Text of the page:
An anonymous reader writes Qualcomm has forced GitHub to remove over 100 repositories due to "unauthorized publication, disclosure, and copying of highly sensitive, confidential, trade secret, and copyright-protected documents." Among the repositories taken down were for CyanogenMod and Sony Xperia. The issue though is that these "highly sensitive" and "confidential" files are Linux kernel code and reference/sample code files that can be easily found elsewhere, including the Android kernel, but GitHub has complied with Qualcomm's DMCA request.
M-Saunders writes: Perl 6 has been in development since 2000. So why, 14 years later, hasn't it been released yet? Linux Voice caught up with Damian Conway, one of the architects of Perl 6, to find out what's happening. "Perl 6 has all of the same features [as Perl 5] but with the rough edges knocked off of them", he says. Conway also talks about the UK's Year of Code project, and how to get more people interested in programming.
An anonymous reader writes The biggest complaint about Tesla Motors' electric vehicles is that they're far too expensive for the average motorist. The Roadster sold for $109,000, and the Model S for $70,000. Chris Porritt, the company's VP of engineering, says their next model will aim for much broader availability. The compact Model E aims to be competitive with the Audi A4 and BMW 3-series, which both start in the low $30,000 range. To reduce cost, the Model E won't be built mostly with aluminum, like the Model S, and it will be roughly 20% smaller as well. The construction of the "Gigafactory" for battery production will also go a long way toward reducing the price. Their goal for launch is sometime around late 2016 or early 2017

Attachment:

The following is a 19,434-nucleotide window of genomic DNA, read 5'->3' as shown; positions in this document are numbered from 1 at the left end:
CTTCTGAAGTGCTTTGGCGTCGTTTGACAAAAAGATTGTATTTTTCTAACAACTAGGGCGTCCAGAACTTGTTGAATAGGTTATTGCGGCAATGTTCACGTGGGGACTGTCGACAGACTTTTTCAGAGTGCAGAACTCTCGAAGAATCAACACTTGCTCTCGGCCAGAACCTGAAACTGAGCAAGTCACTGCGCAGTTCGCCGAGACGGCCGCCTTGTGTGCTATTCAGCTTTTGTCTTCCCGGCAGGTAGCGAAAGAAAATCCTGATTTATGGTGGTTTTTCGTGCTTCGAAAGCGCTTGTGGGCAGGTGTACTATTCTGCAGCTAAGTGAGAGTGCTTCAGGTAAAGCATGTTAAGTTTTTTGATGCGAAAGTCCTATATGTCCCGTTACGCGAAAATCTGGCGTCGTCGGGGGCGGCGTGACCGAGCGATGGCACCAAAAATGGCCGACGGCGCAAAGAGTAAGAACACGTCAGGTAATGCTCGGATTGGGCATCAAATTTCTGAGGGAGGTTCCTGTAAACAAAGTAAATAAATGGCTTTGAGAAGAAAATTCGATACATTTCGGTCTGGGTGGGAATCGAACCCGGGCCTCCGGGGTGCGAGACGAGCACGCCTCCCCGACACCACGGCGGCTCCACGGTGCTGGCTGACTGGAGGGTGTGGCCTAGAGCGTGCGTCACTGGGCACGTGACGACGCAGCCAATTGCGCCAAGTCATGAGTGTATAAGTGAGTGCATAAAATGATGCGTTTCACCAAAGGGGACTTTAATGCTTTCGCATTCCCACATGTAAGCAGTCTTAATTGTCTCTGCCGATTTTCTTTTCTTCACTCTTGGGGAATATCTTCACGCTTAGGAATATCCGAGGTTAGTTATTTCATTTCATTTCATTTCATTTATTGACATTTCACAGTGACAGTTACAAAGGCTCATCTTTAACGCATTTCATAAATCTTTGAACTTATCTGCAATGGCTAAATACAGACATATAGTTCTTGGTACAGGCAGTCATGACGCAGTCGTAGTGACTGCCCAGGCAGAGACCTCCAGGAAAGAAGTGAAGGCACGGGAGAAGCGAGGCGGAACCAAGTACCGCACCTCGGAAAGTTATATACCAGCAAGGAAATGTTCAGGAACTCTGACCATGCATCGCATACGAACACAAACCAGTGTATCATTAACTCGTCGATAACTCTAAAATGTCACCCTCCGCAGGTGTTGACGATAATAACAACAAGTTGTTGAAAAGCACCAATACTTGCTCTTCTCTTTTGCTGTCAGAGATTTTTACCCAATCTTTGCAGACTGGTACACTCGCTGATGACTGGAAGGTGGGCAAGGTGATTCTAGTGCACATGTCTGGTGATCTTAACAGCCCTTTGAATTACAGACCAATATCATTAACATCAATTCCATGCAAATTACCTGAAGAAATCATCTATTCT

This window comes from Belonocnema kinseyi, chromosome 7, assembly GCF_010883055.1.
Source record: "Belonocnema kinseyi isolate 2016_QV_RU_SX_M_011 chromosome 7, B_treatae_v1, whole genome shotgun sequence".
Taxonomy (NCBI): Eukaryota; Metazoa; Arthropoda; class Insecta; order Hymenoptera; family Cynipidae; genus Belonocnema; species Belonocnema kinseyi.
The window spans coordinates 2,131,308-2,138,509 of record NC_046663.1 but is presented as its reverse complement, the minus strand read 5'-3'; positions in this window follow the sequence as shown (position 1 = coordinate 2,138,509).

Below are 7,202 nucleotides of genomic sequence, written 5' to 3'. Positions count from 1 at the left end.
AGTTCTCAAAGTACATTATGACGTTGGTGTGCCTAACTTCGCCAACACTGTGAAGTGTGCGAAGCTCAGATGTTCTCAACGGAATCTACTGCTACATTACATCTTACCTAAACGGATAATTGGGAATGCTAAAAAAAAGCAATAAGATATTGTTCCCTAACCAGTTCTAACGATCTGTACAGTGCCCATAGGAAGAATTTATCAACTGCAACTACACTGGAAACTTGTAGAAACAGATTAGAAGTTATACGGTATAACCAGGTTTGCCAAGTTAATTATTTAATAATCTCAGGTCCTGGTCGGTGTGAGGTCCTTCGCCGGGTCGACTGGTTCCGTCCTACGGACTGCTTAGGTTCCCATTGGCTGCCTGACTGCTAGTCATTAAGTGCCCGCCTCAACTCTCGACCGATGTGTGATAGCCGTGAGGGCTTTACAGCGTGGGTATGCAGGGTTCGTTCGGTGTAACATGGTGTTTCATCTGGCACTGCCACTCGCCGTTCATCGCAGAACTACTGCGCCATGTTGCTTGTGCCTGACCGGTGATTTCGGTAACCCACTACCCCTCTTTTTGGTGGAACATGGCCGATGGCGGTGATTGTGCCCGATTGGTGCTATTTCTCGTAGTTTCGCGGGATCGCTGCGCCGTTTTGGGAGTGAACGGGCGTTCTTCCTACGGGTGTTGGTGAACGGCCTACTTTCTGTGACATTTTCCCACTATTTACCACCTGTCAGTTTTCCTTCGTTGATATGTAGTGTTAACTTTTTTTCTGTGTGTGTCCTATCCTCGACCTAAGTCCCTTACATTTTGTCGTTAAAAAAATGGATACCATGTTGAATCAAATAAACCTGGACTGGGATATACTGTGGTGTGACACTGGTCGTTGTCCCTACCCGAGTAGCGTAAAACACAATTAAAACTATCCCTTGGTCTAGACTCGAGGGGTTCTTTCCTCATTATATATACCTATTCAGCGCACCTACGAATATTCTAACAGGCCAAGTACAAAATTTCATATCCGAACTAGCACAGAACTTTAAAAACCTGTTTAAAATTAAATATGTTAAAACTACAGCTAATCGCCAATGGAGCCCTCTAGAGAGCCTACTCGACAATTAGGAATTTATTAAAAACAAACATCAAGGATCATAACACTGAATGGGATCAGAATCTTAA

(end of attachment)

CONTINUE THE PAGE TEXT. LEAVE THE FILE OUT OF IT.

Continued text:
Bismillah writes: The Preferred Network Offload feature in Android extends battery life, but it also leaks location data, according to the Electronic Frontier Foundation. What's more, the same flaw is found in Apple OS X and Windows 7. "This location history comes in the form of the names of wireless networks your phone has previously connected to. These frequently identify places you've been, including homes ('Tom’s Wi-Fi'), workplaces ('Company XYZ office net'), churches and political offices ('County Party HQ'), small businesses ('Toulouse Lautrec's house of ill-repute'), and travel destinations ('Tehran Airport wifi'). This data is arguably more dangerous than that leaked in previous location data scandals because it clearly denotes in human language places that you've spent enough time to use the Wi-Fi."